Mar 08, 2016 08:16 AM EST

Microsoft Taking On Oracle: Ports SQL Server To Linux

Microsoft announced on Monday its plans to unveil a database software as a rival that works with its Windows operating system, a new business move that targets a market long directed by Oracle.

The new database product for Microsoft is assured to operate with Linux OS, Microsoft's latest move is considered to show an increase in desire to work with competing products, as well as an extensive change to its over protective company.

Since CEO Satya Nadella took over Microsoft in 2014, the company has become a hallmark to open strategy. Data management has shown critical importance where companies are making use to it by gaining more business establishments to its competitive edges in an era with exploding amounts of data.

Gartner analyst Merv Adrian explained that sales in database software could cost up to $30 billion, and continues to rise even though the cost in information technology is shown to be generally uninvolving.

Executive vice president for cloud and enterprise at Microsoft Scott Guthrie said, "If you look at the companies that are transforming and disrupting industries, it is often with data at the core, all of them are using data in a much richer way now to understand their customers."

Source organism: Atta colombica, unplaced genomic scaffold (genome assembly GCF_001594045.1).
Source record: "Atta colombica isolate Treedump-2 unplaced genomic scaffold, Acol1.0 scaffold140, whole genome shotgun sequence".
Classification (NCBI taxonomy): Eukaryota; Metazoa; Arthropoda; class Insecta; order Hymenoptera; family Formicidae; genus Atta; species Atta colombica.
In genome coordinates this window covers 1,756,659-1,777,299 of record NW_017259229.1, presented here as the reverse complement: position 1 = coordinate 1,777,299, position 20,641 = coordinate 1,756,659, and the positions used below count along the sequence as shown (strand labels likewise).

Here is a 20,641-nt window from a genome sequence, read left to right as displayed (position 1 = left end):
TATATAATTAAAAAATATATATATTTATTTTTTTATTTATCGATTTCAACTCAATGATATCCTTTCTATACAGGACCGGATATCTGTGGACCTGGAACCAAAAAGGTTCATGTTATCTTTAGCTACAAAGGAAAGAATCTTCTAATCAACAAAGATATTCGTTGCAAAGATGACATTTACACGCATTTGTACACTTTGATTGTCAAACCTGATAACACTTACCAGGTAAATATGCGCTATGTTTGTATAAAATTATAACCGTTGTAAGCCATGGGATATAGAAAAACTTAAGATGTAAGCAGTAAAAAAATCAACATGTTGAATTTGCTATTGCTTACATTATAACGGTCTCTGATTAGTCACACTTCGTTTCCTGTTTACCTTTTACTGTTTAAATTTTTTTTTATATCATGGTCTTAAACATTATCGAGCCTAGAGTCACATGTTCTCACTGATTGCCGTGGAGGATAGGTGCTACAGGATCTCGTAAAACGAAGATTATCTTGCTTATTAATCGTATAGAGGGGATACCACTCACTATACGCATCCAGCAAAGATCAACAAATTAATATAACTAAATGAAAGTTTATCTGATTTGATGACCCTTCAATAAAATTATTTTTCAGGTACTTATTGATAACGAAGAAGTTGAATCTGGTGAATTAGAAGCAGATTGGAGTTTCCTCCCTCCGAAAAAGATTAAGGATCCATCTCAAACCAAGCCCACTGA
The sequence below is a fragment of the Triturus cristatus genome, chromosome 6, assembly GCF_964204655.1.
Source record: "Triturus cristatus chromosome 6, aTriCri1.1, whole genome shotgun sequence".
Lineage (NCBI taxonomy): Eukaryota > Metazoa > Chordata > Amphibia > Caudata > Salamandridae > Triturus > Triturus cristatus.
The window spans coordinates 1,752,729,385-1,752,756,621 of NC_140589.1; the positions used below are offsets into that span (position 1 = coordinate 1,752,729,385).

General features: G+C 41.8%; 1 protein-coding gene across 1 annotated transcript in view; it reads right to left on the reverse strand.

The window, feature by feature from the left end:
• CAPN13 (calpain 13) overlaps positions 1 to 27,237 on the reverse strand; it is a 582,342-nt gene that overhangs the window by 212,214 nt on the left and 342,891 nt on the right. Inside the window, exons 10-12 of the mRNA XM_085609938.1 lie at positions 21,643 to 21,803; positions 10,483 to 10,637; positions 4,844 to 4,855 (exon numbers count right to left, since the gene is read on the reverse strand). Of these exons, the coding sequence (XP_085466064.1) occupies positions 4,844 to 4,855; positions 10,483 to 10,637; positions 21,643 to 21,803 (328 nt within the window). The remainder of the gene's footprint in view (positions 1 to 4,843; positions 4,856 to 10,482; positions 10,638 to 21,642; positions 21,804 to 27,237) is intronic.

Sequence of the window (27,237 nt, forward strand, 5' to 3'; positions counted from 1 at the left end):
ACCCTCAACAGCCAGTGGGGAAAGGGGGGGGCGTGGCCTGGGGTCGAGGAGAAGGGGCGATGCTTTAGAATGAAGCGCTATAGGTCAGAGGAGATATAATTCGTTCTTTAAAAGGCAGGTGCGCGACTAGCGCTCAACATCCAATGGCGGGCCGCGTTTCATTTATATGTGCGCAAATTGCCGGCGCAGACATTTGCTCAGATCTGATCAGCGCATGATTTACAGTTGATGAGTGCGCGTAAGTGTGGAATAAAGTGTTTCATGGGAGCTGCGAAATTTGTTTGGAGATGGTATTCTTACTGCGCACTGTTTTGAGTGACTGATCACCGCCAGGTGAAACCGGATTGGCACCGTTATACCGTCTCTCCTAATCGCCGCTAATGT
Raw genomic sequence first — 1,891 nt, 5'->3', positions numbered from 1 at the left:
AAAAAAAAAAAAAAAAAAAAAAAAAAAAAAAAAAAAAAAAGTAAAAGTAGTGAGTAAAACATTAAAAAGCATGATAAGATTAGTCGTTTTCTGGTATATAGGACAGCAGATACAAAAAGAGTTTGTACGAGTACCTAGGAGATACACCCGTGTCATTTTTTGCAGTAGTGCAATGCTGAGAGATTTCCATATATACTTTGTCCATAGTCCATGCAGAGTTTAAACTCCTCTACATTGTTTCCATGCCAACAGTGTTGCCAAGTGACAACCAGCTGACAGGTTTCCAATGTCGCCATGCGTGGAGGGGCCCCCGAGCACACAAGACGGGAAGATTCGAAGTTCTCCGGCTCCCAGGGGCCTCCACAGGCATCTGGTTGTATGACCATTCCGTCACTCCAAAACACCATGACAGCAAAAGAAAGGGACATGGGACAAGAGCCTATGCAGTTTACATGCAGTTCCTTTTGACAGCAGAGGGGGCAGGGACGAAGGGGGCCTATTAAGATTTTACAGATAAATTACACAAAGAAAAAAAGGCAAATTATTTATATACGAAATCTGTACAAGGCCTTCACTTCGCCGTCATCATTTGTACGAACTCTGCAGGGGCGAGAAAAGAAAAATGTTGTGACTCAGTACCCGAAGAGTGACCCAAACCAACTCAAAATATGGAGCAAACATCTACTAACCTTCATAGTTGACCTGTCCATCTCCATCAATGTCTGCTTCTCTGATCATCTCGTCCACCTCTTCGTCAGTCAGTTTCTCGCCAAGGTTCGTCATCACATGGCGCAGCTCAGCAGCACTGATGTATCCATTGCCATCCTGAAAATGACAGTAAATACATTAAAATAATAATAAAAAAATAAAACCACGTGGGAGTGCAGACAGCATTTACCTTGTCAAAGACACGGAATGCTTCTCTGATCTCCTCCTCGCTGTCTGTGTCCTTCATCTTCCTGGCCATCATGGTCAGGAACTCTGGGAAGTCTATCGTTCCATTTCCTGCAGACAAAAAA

He mentioned DocuSign, a well-established electronic company as a customer to SQL Server which also is the product database extending to Linux.

Adrian stated that the SQL Server of Microsoft ranks in number one position to Oracle, sharing a market percentage of 40% in database software with Linux.

In 2013, Microsoft pushed International Business Machines Corp from second place to third when they took 21.5% of the market.

When it came to Microsoft's own property where database software only worked with its own Windows OS, up until now it operates on Linux that has shown an important traction in coming years.

Adrian declared in regards to CEO of Oracle Larry Ellison by saying, "Larry's not going to lose any sleep, but yes, they'll notice it. It's a significant competitive threat they didn't have before."

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